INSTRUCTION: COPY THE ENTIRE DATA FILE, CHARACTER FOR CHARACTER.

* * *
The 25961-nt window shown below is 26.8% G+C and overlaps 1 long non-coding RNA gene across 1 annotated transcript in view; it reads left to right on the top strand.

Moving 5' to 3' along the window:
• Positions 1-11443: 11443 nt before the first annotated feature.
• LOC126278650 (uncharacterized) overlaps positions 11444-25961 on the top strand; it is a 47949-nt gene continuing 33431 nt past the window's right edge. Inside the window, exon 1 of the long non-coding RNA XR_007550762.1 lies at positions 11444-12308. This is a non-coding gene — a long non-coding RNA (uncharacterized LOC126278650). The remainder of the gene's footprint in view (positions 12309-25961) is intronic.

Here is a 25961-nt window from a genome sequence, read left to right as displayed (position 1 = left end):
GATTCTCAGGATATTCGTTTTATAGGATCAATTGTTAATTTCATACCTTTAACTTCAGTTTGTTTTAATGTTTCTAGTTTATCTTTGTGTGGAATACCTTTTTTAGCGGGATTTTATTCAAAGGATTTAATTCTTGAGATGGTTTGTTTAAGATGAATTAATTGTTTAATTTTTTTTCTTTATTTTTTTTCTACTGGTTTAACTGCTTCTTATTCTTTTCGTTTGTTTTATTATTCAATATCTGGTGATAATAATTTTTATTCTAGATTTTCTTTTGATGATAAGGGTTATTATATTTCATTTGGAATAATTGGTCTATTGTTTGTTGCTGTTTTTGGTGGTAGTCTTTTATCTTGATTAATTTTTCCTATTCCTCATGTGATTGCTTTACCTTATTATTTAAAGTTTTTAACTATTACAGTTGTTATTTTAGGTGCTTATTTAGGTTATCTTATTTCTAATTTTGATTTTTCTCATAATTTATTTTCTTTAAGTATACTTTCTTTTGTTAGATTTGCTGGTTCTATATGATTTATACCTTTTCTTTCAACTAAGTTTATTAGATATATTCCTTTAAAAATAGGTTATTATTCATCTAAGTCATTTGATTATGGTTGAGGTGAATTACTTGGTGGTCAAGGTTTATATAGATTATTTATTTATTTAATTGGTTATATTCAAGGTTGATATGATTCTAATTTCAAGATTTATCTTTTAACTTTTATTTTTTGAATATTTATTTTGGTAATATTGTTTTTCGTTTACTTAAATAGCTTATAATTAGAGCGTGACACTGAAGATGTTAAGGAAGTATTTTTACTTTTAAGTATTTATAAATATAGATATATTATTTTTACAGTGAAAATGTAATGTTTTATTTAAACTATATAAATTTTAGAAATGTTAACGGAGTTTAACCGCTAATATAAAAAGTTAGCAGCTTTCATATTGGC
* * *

The 25961-nt window shown below is 26.8% G+C and overlaps 1 long non-coding RNA gene across 1 annotated transcript in view; it reads left to right on the top strand.

Moving 5' to 3' along the window:
• Positions 1-11443: 11443 nt before the first annotated feature.
• LOC126278650 (uncharacterized) overlaps positions 11444-25961 on the top strand; it is a 47949-nt gene continuing 33431 nt past the window's right edge. Inside the window, exon 1 of the long non-coding RNA XR_007550762.1 lies at positions 11444-12308. This is a non-coding gene — a long non-coding RNA (uncharacterized LOC126278650). The remainder of the gene's footprint in view (positions 12309-25961) is intronic.

Here is a 25961-nt window from a genome sequence, read left to right as displayed (position 1 = left end):
GATTCTCAGGATATTCGTTTTATAGGATCAATTGTTAATTTCATACCTTTAACTTCAGTTTGTTTTAATGTTTCTAGTTTATCTTTGTGTGGAATACCTTTTTTAGCGGGATTTTATTCAAAGGATTTAATTCTTGAGATGGTTTGTTTAAGATGAATTAATTGTTTAATTTTTTTTCTTTATTTTTTTTCTACTGGTTTAACTGCTTCTTATTCTTTTCGTTTGTTTTATTATTCAATATCTGGTGATAATAATTTTTATTCTAGATTTTCTTTTGATGATAAGGGTTATTATATTTCATTTGGAATAATTGGTCTATTGTTTGTTGCTGTTTTTGGTGGTAGTCTTTTATCTTGATTAATTTTTCCTATTCCTCATGTGATTGCTTTACCTTATTATTTAAAGTTTTTAACTATTACAGTTGTTATTTTAGGTGCTTATTTAGGTTATCTTATTTCTAATTTTGATTTTTCTCATAATTTATTTTCTTTAAGTATACTTTCTTTTGTTAGATTTGCTGGTTCTATATGATTTATACCTTTTCTTTCAACTAAGTTTATTAGATATATTCCTTTAAAAATAGGTTATTATTCATCTAAGTCATTTGATTATGGTTGAGGTGAATTACTTGGTGGTCAAGGTTTATATAGATTATTTATTTATTTAATTGGTTATATTCAAGGTTGATATGATTCTAATTTCAAGATTTATCTTTTAACTTTTATTTTTTGAATATTTATTTTGGTAATATTGTTTTTCGTTTACTTAAATAGCTTATAATTAGAGCGTGACACTGAAGATGTTAAGGAAGTATTTTTACTTTTAAGTATTTATAAATATAGATATATTATTTTTACAGTGAAAATGTAATGTTTTATTTAAACTATATAAATTTTAGAAATGTTAACGGAGTTTAACCGCTAATATAAAAAGTTAGCAGCTTTCATATTGGC